For additional insight into the multiscale electromechanics of contact interfaces, results of the dimensionless electrical contact resistance R* of elastic and fully plastic asperity microcontacts obtained by an iterative procedure in a previous study (Kogut and Komvopoulos, 2004b) are reproduced in Figure 11. Figure 11A shows the effect of the insulating film thickness t on the variation of the dimensionless electrical contact resistance R* with contact load P* for D = 2.3, G*=G/Aa1/2=10-7, E/Y = 106, and I = 5 μA. The decreasing trend of the ECR is attributed to the formation of more and larger asperity microcontacts with increasing load, providing more electron paths across the contact interface. The variation of the ECR comprises an initial stage of rapid decay and a succeeding stage of gradual decrease, a consequence of the multiscale surface roughness effect. For relatively light contact loads (P* < 0.5), surface contact is mostly confined at small asperities residing on top of large asperities; thus, the real contact area is very small and electron flow through the contact interface is greatly restricted. In the high-load range (P* > 0.5), however, the formation of more and larger asperity microcontacts increases electron flow significantly. Figure 11A also shows that the ECR decreases with the insulating film thickness. This trend is attributed to the enhancement of electron tunneling with decreasing insulating film thickness. Figure 11B shows the dimensionless electrical contact resistance R* vs. contact load P*and current I for D = 2.3, G* = 10−7, E/Y = 106, K = 6, t = 10 Å, and φ0 = 2 eV. The results for I ≈ 0 were obtained from Equation (40), whereas all other results were obtained from Equation (44). The decrease of  R* with increasing I is attributed to the decrease of  Rtj* with Vi [Equation (44)]. This is attributed to the ECR drop with increasing P*, which, for a fixed I, leads to a smaller voltage drop Vi. Consequently, R* decreases because Rtj* is enhanced by the decrease of Vi. This voltage compensation mechanism represents another manifestation of the multiscale roughness effect in contact electromechanics. Although the solutions corresponding to I ≈ 0 and I = 0.1 μA are in good agreement, the high voltage drop at light loads invalidates the assumption of Vi ≈ 0, despite the very low current (I = 0.1 μA). The noticeable decrease of the ECR by almost two orders of magnitude in the case of low current (I ≤ 0.1 μA) is due to the ohmic behavior of Rtj* [Equation (40)], whereas the less pronounced ECR decrease in the cases of high current (I ≥ 2.5 μA) is a consequence of the voltage dependence of Rtj* [Equation (44)] and the voltage compensation mechanism. Figure 11C shows the dimensionless real contact area A* as a function of the dimensionless electrical contact resistance R* for a wide range of fractal parameters and material properties. Importantly, despite significant differences in fractal parameters and electrical/mechanical properties, all the data lay on the same curve, even for the cases of no small voltage. This suggests that the dependence of A* on R* is not affected by surface topography and material properties. By curve fitting the data shown in Figure 11C, the following general relation can be obtained (Kogut and Komvopoulos, 2004b)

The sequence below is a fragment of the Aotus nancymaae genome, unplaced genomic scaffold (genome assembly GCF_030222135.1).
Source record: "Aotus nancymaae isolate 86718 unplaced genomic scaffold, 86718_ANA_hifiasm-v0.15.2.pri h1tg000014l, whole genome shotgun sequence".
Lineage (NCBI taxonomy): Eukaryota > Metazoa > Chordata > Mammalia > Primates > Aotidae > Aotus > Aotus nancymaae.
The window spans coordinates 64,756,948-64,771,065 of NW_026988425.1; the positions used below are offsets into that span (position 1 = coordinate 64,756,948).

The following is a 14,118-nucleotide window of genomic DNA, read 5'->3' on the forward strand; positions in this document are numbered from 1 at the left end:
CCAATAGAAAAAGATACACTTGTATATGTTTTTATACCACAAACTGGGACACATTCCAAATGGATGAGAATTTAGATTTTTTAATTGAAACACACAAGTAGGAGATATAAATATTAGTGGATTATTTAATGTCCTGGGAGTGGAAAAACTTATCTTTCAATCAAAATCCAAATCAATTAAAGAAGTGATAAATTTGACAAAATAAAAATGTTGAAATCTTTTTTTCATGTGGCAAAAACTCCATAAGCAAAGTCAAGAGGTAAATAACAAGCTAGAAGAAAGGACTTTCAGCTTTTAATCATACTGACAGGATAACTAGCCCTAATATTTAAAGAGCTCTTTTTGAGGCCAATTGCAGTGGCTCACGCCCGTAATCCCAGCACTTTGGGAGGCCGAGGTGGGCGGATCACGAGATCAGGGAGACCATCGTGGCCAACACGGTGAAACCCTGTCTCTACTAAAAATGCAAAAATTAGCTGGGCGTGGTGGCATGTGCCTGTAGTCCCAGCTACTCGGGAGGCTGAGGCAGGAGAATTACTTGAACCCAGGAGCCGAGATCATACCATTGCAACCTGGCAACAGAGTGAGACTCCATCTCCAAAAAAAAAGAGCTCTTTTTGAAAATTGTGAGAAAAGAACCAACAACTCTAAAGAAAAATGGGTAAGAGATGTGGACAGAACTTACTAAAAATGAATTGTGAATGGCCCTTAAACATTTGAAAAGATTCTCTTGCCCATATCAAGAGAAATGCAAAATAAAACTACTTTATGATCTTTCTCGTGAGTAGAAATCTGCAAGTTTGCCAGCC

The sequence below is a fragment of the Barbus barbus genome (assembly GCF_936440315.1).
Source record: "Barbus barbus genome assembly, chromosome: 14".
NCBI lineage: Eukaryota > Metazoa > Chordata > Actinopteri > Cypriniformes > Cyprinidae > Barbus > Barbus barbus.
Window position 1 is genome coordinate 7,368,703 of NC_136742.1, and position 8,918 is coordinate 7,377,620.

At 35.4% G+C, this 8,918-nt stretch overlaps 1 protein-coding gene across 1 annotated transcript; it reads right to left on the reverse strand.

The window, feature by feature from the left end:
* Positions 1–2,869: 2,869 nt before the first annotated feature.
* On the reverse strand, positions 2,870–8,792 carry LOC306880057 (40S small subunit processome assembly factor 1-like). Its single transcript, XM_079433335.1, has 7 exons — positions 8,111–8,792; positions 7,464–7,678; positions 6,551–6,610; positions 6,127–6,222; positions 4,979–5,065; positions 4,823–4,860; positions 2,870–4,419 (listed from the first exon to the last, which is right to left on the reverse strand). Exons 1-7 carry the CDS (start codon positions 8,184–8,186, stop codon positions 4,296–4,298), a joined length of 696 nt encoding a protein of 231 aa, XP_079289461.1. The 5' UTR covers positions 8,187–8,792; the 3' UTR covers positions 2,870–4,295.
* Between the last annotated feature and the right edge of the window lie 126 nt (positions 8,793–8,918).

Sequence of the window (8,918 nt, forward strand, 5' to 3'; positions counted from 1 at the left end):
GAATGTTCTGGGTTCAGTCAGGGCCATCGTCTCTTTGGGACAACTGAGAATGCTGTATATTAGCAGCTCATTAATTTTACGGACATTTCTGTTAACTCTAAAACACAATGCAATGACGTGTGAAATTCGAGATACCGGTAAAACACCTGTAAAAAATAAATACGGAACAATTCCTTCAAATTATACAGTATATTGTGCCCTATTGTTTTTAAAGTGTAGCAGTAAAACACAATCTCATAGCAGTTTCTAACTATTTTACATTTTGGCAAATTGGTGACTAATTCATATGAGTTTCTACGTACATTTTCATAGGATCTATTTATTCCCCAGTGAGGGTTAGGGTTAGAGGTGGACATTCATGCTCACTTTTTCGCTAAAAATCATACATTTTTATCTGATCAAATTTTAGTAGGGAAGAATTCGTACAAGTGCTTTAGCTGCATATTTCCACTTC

A*=B exp(-βR*)    (50)

where B and β are functions of the insulating film properties (i.e., K, t, and φ0) and the current I used to measure the ECR (i.e., the voltage drop V across the contact interface). The ECR generally decreases with increasing fractal dimension, contact load, and current flow and with decreasing fractal roughness, insulating film thickness and dielectric constant, and height of energy barrier.

FIGURE 11